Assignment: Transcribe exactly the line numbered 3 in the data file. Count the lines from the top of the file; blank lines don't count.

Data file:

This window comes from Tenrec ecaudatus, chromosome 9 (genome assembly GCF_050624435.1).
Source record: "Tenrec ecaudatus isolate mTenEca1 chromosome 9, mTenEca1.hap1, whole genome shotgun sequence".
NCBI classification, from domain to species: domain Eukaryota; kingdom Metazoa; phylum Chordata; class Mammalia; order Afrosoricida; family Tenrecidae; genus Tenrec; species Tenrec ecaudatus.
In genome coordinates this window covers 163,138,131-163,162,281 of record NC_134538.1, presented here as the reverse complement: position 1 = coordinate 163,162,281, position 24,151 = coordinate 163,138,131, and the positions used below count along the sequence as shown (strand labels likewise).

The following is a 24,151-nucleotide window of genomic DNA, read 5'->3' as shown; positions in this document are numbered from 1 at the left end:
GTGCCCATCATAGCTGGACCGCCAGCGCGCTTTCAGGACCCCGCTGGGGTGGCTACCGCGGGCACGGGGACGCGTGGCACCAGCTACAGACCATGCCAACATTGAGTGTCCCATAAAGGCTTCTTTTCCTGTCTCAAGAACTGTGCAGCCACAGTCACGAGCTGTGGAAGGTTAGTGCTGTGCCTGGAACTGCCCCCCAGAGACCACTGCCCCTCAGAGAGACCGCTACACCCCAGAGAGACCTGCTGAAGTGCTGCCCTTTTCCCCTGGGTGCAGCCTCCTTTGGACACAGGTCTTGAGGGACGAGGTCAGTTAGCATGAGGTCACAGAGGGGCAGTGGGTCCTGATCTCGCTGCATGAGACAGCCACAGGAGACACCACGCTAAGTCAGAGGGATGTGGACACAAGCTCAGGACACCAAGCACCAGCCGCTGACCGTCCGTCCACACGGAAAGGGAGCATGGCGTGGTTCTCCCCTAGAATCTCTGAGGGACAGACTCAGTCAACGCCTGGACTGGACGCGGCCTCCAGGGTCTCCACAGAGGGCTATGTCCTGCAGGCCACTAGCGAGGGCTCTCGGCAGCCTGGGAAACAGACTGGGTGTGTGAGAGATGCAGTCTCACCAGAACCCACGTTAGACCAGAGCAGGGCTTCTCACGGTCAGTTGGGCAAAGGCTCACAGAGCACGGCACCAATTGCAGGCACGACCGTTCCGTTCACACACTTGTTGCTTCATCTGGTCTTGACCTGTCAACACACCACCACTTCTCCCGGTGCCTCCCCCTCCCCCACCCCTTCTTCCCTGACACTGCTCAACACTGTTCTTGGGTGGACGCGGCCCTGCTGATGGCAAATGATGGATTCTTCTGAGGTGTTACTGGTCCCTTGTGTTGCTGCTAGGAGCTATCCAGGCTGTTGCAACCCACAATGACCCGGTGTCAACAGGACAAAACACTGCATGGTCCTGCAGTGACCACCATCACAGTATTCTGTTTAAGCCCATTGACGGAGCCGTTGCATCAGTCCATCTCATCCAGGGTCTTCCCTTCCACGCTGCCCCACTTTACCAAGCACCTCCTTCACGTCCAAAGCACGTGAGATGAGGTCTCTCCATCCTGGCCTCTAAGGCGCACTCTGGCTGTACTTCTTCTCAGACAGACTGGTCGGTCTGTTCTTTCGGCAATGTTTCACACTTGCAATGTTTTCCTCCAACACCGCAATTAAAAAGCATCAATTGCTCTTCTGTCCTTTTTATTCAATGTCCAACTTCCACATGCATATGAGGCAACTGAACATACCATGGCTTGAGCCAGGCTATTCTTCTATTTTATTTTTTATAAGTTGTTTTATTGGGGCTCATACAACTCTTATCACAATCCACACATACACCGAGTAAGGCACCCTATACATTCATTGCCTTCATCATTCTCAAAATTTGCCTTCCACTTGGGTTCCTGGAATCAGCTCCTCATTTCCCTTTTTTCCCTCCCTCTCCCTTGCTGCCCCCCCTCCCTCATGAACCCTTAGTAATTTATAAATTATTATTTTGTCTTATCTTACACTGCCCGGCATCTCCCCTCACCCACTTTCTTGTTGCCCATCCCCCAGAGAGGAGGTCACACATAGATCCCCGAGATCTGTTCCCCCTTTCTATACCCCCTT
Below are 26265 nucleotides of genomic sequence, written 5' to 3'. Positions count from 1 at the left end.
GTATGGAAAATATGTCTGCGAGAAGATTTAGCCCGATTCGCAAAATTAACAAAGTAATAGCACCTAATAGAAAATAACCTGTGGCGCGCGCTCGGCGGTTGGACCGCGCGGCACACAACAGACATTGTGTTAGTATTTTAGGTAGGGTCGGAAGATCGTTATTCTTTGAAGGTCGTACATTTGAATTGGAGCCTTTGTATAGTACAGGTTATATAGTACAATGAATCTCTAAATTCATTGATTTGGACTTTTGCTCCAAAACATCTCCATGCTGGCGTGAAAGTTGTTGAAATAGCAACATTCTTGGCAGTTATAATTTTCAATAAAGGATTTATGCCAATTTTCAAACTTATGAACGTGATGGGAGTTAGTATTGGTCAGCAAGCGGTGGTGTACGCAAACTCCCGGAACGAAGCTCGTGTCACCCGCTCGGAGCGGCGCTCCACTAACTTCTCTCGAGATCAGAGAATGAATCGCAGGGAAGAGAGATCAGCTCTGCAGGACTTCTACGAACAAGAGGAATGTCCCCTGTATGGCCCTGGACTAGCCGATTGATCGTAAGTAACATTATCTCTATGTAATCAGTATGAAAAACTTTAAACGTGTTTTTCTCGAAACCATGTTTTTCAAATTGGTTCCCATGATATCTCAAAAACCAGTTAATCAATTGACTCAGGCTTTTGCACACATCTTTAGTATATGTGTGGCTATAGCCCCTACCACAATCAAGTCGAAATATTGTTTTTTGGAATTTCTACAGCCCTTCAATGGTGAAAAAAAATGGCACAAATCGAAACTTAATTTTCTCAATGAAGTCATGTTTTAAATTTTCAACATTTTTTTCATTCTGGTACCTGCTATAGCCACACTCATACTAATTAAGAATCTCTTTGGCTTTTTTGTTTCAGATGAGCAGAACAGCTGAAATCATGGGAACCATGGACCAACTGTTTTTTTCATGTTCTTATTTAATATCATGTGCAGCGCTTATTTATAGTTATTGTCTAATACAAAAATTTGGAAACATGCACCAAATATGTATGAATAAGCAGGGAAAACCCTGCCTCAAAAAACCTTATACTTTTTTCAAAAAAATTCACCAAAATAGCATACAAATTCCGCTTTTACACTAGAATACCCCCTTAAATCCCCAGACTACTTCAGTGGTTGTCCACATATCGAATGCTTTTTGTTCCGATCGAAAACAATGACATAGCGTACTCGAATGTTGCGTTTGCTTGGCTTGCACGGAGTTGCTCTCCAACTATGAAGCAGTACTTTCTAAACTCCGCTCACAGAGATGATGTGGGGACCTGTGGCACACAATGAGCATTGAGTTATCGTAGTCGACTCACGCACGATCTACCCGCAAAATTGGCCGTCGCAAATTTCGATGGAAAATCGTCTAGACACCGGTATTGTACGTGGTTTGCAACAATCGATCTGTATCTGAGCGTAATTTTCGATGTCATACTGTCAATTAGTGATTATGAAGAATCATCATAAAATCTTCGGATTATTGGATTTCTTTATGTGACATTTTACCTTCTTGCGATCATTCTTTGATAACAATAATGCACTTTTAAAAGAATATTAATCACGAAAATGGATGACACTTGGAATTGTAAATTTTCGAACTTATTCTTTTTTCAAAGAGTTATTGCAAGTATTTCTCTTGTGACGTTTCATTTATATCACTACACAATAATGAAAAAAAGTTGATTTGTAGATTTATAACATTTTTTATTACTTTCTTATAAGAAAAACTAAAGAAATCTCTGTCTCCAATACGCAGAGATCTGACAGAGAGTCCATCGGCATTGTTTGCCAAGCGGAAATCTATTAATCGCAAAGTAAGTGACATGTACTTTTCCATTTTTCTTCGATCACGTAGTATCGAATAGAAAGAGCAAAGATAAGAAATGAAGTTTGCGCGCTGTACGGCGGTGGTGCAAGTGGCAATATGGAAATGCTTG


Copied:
NCBI classification, from domain to species: domain Eukaryota; kingdom Metazoa; phylum Chordata; class Mammalia; order Afrosoricida; family Tenrecidae; genus Tenrec; species Tenrec ecaudatus.